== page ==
Much as the digerati love to squawk about cord-cutting and the impact subscriber churn is having on basic cable ratings, the hard data doesn’t back up some of the more apocalyptic Chicken Little scenarios. But if the sky isn’t exactly falling, it is drooping noticeably.
Per Nielsen ratings data, cable deliveries are on a decade-long upward trajectory, and while growth has slowed in recent years, it has not seized up altogether. As it stands now, just a week before the second quarter of 2012 comes to a close, cable is on track to command 70 percent of TV’s total adults 18-49 GRPs in prime time.
That marks a tiny uptick from Q2 2011, when the cable networks accounted for 68 percent of all prime-time viewing, but it’s a significant leap from five years ago, when share hovered at around 61 percent.
In a show of obverse symmetry, broadcast continues its downward course. Ten years ago, the Big Four laid claim to 46 percent of all nightly GRPs; this year broadcast’s Q2 share is projected to fall to 30 percent.
A look under the hood at the individual broadcast networks presents a haves and have-nots landscape. In Q2 2002, NBC was TV’s top banana, averaging a 4.4 rating in the coveted 18-49 demo. Since then, NBC has plummeted 57 percent in the demo, closing out the quarter with an average nightly rating of 1.9.
CBS dropped from a 3.1 in Q2 2002 to a 2.1 (a difference of 32 percent), while Fox’s deterioration has been more gradual—3.0 to a 2.5, a drop of 17 percent. ABC over the course of the last 11 years has declined 19 percent, from a 2.7 to a 2.2 rating.
Full-season trends are largely analogous, as cable closed out the 2011-12 campaign with 65 percent of the prime-time GRPs, while broadcast commanded 35 percent. Cable first overtook the Big Four during the 2003-04 season, when it drew 51 percent of the demo to the networks’ combined 49 percent share.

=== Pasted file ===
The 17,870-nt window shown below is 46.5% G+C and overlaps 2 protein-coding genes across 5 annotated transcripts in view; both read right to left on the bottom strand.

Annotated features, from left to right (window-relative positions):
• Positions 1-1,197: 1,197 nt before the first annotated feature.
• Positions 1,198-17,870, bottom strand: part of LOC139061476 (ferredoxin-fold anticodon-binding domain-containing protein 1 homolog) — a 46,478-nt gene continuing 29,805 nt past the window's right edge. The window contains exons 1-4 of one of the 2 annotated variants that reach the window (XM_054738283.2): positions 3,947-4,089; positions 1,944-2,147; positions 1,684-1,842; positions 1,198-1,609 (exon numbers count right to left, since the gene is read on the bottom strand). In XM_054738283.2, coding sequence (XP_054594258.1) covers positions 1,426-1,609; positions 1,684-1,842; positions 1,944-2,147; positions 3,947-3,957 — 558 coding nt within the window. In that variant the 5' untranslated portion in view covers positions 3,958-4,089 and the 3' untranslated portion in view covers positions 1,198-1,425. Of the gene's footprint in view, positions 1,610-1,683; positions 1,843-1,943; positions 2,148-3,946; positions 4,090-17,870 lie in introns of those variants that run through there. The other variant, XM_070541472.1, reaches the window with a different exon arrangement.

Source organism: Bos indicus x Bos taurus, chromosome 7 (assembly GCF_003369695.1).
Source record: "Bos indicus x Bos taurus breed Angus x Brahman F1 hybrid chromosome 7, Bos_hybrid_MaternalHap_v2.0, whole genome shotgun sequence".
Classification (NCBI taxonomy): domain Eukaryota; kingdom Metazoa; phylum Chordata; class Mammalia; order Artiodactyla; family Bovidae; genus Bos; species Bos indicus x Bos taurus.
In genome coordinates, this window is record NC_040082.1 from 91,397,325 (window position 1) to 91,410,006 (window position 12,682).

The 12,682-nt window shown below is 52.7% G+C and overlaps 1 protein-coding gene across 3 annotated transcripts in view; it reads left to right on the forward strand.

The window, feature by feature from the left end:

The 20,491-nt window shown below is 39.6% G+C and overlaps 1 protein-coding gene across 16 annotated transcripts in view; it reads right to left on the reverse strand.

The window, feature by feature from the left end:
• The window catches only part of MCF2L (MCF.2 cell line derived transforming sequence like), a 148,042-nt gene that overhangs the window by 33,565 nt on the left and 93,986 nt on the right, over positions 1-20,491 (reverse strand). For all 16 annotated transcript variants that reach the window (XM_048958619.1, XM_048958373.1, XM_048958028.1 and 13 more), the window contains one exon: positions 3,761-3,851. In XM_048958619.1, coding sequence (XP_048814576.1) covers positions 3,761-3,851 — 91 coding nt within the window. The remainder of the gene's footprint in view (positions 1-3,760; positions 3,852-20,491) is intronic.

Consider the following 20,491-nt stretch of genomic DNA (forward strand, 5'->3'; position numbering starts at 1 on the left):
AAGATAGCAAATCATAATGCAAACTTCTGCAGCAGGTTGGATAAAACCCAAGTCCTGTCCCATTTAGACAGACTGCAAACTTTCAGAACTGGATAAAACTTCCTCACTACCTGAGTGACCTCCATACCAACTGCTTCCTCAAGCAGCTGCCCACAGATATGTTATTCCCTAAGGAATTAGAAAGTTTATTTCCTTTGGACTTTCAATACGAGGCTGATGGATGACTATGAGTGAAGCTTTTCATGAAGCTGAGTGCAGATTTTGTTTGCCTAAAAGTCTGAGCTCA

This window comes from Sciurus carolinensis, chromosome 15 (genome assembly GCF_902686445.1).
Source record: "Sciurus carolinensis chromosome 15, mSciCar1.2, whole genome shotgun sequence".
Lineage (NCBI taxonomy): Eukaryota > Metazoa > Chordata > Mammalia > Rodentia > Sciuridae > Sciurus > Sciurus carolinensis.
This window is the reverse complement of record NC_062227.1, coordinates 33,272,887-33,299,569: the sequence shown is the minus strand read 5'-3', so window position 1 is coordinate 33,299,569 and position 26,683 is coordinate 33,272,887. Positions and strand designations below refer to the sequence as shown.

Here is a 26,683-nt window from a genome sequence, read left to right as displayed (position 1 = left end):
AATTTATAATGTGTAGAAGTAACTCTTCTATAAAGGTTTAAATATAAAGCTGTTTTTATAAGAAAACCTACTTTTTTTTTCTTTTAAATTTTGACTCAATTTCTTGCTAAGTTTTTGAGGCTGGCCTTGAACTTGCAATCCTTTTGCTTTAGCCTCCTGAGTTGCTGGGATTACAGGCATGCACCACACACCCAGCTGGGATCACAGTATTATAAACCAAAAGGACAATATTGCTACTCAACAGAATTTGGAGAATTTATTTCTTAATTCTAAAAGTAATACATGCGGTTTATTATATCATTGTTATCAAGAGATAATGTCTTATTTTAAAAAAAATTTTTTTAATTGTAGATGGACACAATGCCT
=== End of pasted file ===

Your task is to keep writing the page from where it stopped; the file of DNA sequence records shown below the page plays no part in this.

None of which is to say that cord-cutting isn’t on the rise. According to GfK Media, some 6.9 million U.S. households bailed on subscription TV in 2011, bringing the number of homes served exclusively by over-the-air TV to around 20.7 million—18 percent of the 114.1 million TV households universe.
That’s a huge shift, but one that does not jibe with Nielsen’s data. In February, the company said broadcast-only households represented 9.6 percent of the TV universe, or 10.9 million homes. Of these, a little more than half (5.8 million) were broadcast-only/non-broadband households.
Again, as demonstrated by the Q2 ratings numbers, the proliferation of free-TV viewership has yet to have an impact on cable deliveries. Nor has it had the expected effect on TV usage in general. According to Nielsen, the average consumer watched 151.3 quarterly hours of TV in 2011, up a tick from 150.4 the year before.
Of course, this is the bottom of the first inning, and it’s counterintuitive to believe that Americans (especially the younger variety) will continue to lap up vanilla TV content. Time-shifting, mobile/tablet streaming and online video now account for nearly one-quarter of total monthly video consumption. And last year, for the first time in two decades, the number of homes in the U.S. with TV sets dropped. Cord-cutting? This heralds the rise of a demographic that may never pay for a cable subscription—or so much as own a TV set—in the first place.
In the meantime, it’s business as usual. Upfront sales may be flat to slightly up versus a year ago, but the ad dollars keep pouring into broadcast and cable. According to PricewaterhouseCoopers, broadcast nets in 2012 will generate $18.9 billion in ad sales, a boost of 7.3 percent versus a year ago, while national cable nets are on course to rake in $25.7 billion in ad sales, an improvement of 8.4 percent.
In what may be a nod to the rise of the TV-free crowd, some cable networks are already reporting that a significant chunk of their year-over-year volume increases in this year's upfront are a function of greater demand for converged media. The revolution will be televised, but it also will be available for streaming on your iPad or on Netflix.